A minor fly in the ointment was the slower growth of the US. Here management has invested to “position the business favourably” for selling integrated development services.
It means costs will be higher than guided, particularly when translated from dollars into sterling, which has weakened post-Brexit.
“Our strategy of investing in future capacity will ensure our ability to provide quality service for this high level of customer need as our partners’ programmes progress,” said chief executive John Burt.
“We continue to explore funding options to enable us to maintain this level of growth and to continue to expand our bio-manufacturing capacity and capabilities."
In a separate announcement, the company said it had signed an agreement with University College London to manufacture Magacizumab, which uses Abzena’s composite human antibody technology.
The company operates a hybrid model, which means its revenues come from providing antibody research and engineering services and creating drug conjugates (targeted treatments for diseases such as cancer). It also manufactures antibodies and proteins for clinical studies.
Where Abzena applies its technology to re-engineer a partner’s product it might earn licence fees, milestone payments and even royalties if a drug makes it to the market. Where its technology is embedded, the firm calls these ‘Abzena inside’ products.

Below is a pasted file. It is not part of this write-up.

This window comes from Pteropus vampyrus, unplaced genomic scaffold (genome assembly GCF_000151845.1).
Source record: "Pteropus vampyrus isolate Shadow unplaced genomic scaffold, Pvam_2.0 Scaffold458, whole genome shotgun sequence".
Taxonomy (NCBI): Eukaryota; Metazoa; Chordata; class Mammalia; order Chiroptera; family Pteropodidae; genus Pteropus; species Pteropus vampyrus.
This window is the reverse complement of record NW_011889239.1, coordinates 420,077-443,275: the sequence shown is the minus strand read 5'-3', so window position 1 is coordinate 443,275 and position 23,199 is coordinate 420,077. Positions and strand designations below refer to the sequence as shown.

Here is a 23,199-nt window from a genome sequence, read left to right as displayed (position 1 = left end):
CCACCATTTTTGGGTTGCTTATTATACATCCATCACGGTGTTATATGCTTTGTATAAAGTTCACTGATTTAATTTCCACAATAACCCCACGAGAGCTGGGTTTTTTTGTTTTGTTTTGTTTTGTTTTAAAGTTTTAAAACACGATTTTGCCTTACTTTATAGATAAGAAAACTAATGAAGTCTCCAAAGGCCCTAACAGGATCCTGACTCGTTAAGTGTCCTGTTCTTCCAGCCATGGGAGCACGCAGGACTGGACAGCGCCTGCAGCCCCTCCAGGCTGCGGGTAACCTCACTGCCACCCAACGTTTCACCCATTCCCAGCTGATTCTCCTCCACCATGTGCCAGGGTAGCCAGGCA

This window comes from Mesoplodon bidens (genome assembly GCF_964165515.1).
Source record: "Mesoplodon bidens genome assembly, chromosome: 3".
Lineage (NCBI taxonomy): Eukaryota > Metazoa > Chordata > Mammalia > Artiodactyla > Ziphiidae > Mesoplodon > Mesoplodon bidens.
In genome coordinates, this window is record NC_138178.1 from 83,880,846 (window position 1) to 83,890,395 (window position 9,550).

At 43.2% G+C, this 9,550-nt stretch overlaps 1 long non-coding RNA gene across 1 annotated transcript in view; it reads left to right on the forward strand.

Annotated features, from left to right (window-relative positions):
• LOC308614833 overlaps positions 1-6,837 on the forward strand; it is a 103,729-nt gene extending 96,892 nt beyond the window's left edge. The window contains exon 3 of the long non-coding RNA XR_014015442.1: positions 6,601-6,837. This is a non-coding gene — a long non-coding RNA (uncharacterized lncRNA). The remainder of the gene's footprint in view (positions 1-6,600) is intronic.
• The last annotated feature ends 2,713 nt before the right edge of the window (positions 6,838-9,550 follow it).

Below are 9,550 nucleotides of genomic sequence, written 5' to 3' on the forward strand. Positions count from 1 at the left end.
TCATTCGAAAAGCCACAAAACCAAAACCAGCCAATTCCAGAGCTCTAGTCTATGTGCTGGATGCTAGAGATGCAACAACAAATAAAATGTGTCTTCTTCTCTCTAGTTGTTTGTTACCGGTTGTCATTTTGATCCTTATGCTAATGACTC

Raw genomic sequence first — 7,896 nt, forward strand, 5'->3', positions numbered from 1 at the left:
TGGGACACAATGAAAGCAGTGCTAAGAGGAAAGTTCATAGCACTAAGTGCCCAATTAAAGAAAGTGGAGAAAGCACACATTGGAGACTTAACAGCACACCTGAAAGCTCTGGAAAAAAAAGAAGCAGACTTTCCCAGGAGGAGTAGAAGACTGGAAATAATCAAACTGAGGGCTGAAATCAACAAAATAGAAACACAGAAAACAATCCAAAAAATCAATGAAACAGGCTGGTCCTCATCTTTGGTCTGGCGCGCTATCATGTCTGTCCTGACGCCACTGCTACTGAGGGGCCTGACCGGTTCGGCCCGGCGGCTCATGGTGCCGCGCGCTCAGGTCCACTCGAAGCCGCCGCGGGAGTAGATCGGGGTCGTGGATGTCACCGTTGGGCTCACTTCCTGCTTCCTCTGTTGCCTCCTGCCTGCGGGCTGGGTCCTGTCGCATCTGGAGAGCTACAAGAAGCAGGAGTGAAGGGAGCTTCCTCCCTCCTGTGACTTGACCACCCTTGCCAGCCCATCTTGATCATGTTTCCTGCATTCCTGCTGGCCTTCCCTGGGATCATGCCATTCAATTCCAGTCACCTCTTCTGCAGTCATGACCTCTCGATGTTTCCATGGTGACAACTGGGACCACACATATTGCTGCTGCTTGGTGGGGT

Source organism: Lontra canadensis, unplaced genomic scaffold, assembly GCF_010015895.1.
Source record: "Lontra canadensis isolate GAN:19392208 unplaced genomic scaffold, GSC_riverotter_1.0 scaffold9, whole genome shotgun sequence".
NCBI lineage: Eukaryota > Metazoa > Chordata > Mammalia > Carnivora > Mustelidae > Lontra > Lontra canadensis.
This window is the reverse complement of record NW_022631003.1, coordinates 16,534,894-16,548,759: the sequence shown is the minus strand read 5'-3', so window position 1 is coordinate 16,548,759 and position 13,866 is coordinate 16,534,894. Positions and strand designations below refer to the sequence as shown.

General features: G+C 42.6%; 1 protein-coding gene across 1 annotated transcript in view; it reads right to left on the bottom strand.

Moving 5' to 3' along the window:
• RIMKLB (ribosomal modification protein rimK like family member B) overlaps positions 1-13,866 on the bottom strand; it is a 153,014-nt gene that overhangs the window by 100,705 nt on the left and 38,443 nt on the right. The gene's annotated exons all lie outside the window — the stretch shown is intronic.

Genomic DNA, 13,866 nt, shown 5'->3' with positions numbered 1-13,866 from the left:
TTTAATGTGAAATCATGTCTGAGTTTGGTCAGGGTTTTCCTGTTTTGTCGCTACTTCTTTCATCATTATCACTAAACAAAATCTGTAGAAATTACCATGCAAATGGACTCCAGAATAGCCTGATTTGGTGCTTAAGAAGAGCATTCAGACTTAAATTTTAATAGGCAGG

The deal with UCL is falls into that latter category.
In fact a new ‘Abzena inside’ product entered phase I clinical development recently, which means it now has 12 clinical-stage products. Two of these are in phase II.
Last month the firm unveiled an agreement with an unnamed San Diego biopharmaceutical company worth up to US$300mln to license out its ThioBridge technology.
It is the second major deal of this kind in the space of year for Abzena following its tie-up with NASDAQ-listed Halozyme Therapeutics (NASDAQ:HALO), which is worth up to US$150mln in staged payments.
ThioBridge is an antibody drug conjugate linker, which, in layman’s terms, means it attaches antibodies and other proteins to drugs.
“We will review our current-year forecasts, but retain a positive fundamental stance,” said Dr Jens Lindqvist of N+1 Singer.
What the brokers say
Numis Securities analyst Stefan Hamill reckons revenues for the year ended March will be in the order of £19.5mln.
He is “tweaking up” overhead costs and research and development to £16mln from £15.2mln previously, bringing the EBITDA loss up “slightly” to £7.5mln.
He hailed the “operational progress” expanding the US operations, while the synergies from acquisitions are starting to come through.
“The key new news is that the clinical, ‘Abzena Inside’ portfolio has now expanded to 12 clinical products, with an unnamed US biotech moving a product into phase I,” said Hamill in a note to clients.
The stock, currently changing hands for 38p, is worth 90p, according to the Numis analyst.
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